Initially, I had wanted to write about last night’s clash for the WBC 130lb championship that pitted the undefeated title-holder Francisco “Bandido” Vargas and the grizzled, battle-hardened Orlando “Siri” Salido. It was a match-up between two Mexican fighters with some measure of skill and an abundance of will; and I knew that all hell would break loose the moment one of them managed to land a good punch. It carried the promise of excitement and intensity, and it elicited a sense of anticipation in me that I hadn’t felt about a boxing match in quite some time.

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Showtime Triple Header Preview: It May Not Be A Hell Of A Card, But it’s Still Really Good

One of the best known quotes in A.J. Liebling's immortal "The Sweet Science" concerned a tough, tricky welterweight contender from the 1950's named Billy Graham, whom he famously described as being "as good a fighter as one possibly can be without being a hell of a fighter."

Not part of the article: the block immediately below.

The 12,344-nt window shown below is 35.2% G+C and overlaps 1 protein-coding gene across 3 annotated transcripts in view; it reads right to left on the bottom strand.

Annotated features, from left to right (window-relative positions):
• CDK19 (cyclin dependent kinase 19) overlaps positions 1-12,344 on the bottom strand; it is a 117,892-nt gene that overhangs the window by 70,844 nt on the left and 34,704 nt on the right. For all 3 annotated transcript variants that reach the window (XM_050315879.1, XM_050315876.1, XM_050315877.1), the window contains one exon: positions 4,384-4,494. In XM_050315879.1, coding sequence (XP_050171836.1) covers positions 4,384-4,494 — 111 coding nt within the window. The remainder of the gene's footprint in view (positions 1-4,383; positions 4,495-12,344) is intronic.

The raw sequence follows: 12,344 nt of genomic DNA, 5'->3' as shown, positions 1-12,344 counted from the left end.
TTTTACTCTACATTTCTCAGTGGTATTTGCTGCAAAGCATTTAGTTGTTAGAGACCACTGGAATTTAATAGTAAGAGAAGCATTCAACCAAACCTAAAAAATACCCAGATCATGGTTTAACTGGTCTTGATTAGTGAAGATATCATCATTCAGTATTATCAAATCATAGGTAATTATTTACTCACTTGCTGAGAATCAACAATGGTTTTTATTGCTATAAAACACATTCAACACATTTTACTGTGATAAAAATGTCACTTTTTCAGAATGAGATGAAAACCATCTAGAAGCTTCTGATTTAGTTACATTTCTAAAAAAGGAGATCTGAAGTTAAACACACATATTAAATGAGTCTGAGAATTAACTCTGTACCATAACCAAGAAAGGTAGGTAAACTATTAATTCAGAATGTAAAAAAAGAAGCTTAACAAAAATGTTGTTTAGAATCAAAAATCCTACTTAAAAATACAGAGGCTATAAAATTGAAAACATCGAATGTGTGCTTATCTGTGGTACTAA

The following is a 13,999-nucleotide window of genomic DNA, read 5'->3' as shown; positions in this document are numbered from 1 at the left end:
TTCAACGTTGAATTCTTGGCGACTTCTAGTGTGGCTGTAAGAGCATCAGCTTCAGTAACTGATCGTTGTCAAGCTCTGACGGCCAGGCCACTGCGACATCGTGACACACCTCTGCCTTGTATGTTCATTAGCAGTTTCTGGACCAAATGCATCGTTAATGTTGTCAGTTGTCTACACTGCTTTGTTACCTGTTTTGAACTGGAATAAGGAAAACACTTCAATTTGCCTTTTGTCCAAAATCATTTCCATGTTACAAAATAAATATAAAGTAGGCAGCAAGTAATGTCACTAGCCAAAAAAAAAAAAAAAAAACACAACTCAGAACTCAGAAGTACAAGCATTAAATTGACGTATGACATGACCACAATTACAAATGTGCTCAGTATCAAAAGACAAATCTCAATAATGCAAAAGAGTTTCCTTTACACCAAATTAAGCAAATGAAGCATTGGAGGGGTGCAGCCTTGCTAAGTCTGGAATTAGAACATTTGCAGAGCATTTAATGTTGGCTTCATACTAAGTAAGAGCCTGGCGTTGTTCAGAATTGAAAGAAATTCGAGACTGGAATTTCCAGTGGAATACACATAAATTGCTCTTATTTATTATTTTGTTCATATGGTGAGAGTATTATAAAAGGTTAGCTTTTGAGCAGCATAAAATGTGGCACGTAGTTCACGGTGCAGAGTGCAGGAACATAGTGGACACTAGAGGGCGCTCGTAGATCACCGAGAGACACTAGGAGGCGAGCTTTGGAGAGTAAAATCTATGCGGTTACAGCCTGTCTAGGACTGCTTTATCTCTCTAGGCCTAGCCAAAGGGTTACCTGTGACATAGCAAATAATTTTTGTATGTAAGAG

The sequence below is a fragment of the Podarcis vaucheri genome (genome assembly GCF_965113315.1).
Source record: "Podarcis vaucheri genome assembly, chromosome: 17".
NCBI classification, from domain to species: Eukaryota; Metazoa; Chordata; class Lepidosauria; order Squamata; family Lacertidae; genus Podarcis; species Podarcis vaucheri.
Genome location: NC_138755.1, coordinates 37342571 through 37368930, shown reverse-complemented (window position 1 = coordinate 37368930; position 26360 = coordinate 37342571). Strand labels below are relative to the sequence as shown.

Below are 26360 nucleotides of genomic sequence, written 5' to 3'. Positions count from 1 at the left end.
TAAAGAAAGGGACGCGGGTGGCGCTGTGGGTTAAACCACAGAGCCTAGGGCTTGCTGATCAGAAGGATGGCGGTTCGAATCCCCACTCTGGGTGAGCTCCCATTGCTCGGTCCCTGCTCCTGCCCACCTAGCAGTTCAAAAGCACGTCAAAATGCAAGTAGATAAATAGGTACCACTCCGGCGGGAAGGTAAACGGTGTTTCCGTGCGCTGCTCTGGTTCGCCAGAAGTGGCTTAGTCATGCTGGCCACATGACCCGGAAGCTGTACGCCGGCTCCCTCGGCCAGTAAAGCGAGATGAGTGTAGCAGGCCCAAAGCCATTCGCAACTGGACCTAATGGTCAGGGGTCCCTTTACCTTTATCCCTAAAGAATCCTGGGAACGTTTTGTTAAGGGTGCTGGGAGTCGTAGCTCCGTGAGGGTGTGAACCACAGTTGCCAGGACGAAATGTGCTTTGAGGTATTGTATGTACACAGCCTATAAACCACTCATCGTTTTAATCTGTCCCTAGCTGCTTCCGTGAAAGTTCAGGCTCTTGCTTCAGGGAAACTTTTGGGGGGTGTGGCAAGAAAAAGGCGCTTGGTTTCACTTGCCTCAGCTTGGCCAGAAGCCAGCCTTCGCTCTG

One of the best known quotes in A.J. Liebling’s immortal “The Sweet Science” concerned a tough, tricky welterweight contender from the 1950’s named Billy Graham, whom he famously described as being “as good a fighter as one possibly can be without being a hell of a fighter.”

These words have resonated with me ever since I first read them, for they serve as the perfect way to characterize those boxers who lack any one outstanding attribute yet are still capable of achieving success in the ring. For me, those are the fighters who are most compelling. It always intrigues me to watch fighters who rely upon their intangibles like grit, guile, and ring generalship to win fights; and it always captures my attention when these types of boxers are pitted against those who are talented enough to be considered “a hell of a fighter”.

Read moreShowtime Triple Header Preview: It May Not Be A Hell Of A Card, But it’s Still Really Good